5 Approaches To DEI From Our Rix on Race Webinar, “The Organizational Case for Diversity”

On September 9th, we hosted the first of three RIX on Race: DEI in Practice sessions that will address the societal and organizational case for diversity, examine the business implications of DEI and how to actively craft corporate DEI programs, and finally, convene a panel of staffing industry leaders to discuss the practical lessons from the field on implementing DEI programs in recruitment.

The Organizational Case for Diversity featured Dr. Lisa Coleman, Senior Vice President for Global Inclusion and Strategic Innovation at New York University, and formerly the Chief Diversity Officer at Harvard University and senior GID executive at Tufts University. This session covered a range of topics, including the reality of unconscious bias and how to address it, what defines diversity, and the essential role of inclusion in propagating systemic change.

Below are five approaches Dr. Coleman shared for business leaders to further develop and build their own DEI strategies.

1. Remap your organization by shifting your organizational culture

Your organizational culture is composed of the values and behaviors that contribute to the unique social and psychological environment of an organization. By analyzing facets of your organization such as your mission, strategy, systems, policies, and procedures and reimagining those for the future, you can remap your organization from top to bottom. “Just hiring an individual or individuals doesn’t necessarily shift your culture,” Dr. Coleman explains—to truly change your organization’s culture, you need to change the values and systems that comprise it.

2. Mitigate bias in the candidate search process

“We all have biases. The degree to which we have those biases is debatable,” Dr. Coleman explains, and this bias exists not just within individuals, but at an organizational level. To mitigate bias in your candidate search process, begin by analyzing your search process data—what have been your historical recruitment practices? Your promotional practices? After analyzing your data for bias, take outside bias tests, such as those of Project Implicit, and take your learnings back to your organization in order to create a representative candidate pool. “You need to analyze your organization, your culture and climate, your historical recruitment practices, and your historical promotion practices. This allows you to look at your organization and see where you are now, where you were in the past, and where you want to be in the future,” Dr. Coleman advises.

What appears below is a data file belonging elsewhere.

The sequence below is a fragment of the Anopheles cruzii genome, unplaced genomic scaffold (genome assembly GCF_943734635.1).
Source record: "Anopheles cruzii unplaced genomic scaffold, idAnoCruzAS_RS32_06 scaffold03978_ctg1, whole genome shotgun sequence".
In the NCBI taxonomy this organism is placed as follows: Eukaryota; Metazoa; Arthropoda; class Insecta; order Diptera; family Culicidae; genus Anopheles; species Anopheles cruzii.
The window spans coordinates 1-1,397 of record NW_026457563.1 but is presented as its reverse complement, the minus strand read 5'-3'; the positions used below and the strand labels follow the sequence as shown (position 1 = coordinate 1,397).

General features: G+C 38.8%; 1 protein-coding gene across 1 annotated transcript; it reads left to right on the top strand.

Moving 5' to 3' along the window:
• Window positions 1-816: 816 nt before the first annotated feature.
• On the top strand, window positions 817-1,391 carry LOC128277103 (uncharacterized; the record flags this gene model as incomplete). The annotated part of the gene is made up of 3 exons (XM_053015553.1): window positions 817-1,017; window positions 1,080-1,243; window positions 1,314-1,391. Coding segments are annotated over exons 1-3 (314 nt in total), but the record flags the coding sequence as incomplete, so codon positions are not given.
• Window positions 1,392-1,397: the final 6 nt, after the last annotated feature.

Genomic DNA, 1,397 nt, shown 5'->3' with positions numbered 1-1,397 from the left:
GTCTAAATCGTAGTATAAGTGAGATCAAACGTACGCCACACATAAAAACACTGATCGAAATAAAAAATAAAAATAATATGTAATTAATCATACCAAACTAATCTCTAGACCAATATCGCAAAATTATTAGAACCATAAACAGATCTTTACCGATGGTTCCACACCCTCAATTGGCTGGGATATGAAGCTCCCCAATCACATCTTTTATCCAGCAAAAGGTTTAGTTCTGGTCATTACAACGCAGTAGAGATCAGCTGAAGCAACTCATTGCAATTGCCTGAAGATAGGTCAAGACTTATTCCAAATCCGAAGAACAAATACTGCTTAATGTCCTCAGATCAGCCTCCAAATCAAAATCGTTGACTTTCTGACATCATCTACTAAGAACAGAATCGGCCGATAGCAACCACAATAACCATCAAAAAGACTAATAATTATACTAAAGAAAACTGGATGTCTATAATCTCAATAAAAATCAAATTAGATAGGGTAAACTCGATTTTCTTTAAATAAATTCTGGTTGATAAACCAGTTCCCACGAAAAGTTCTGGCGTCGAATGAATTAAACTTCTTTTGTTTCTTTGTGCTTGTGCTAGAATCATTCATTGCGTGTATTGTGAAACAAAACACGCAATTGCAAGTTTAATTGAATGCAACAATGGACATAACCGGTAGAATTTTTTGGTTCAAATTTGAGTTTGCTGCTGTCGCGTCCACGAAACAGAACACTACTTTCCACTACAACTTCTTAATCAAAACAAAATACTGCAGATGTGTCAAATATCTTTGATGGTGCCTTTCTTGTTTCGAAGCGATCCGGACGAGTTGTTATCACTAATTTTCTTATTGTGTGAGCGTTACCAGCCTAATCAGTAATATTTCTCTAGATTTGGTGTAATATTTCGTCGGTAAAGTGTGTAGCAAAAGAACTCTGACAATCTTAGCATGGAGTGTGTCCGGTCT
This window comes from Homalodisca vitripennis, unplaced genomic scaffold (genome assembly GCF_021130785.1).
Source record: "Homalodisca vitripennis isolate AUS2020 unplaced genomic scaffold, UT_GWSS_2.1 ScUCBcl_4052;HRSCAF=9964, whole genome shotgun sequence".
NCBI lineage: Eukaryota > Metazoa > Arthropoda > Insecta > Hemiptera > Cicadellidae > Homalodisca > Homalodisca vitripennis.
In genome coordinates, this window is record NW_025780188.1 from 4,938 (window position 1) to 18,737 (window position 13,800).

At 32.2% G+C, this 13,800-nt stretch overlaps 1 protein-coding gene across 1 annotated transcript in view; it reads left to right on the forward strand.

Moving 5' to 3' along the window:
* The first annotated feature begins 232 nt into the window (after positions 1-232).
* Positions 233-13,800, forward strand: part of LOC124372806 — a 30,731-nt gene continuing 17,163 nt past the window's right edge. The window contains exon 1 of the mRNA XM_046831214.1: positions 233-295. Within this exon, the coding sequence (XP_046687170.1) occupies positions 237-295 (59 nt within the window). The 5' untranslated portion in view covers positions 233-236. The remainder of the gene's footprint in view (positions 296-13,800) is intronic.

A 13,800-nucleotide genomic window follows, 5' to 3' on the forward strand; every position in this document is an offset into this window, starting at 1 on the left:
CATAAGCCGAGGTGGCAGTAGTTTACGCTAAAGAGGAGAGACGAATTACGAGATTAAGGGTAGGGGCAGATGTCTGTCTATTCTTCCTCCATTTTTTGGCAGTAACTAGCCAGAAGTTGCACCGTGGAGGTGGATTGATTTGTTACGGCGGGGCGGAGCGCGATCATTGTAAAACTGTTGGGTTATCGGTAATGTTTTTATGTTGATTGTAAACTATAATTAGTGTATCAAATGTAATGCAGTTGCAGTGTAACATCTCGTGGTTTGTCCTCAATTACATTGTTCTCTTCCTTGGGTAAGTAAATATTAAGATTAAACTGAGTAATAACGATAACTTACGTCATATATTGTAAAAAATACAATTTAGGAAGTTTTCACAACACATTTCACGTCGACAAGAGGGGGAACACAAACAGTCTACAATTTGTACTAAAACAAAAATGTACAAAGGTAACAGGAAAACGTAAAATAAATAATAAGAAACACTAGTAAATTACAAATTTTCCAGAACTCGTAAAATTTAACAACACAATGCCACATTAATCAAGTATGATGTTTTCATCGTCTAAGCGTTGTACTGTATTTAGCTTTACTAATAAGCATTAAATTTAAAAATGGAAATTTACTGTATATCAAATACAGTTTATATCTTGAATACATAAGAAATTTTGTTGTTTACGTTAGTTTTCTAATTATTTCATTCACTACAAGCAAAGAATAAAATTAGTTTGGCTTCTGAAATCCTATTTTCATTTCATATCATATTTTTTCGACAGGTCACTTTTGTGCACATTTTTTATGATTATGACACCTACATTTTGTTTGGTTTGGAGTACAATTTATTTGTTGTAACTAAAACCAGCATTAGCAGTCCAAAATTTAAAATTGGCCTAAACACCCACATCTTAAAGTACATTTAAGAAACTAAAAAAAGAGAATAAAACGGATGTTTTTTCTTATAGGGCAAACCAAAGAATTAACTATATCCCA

3. Adopt a DEI approach that uniquely reflects your organization

With each unique organization, a different approach needs to be taken into account to implement DEI practices. “When you’re thinking about your organizational analysis, you should be able to tell me and others who your organization is. That will tell you about what kind of diversity, inclusion, and equity platforms you can engage.” Companies in New York City or Chicago may need to operate with a different set of organizational values and cultural frameworks than those in Vermont, for example. 

4. Leverage employee resource groups

The people within your organization can help you develop metrics, rewards, and processes to help you deliver the appropriate strategies for your diverse constituents. Dr. Coleman recommends leveraging these employees to create employee resource groups (ERGs). The employee resource group lifecycle is as follows:

  • Establish the ERG mission, execute programs and events, and evaluate results
  • Conduct ERG performance gap analysis for continuous improvement
  • Recommend and collaborate to deliver ERG best and next practices
  • Regularly review policies, procedures, and metrics

Keep in mind that ERGs shouldn’t be based on race, geography, or income, alone, Dr. Coleman explains—generational differences need to be taken into account as well.

5. Avoid the ‘Burden of Representation’

The ‘burden of representation’ in DEI practice is the idea of approaching someone from a marginalized group with the expectation that that individual represents the whole. Dr. Coleman warns against this approach in DEI practice. “You don’t want to run to your Asian employees or Black employees and say ‘help us!’” Dr. Coleman says. Instead, bring in experts who can assist with DEI work.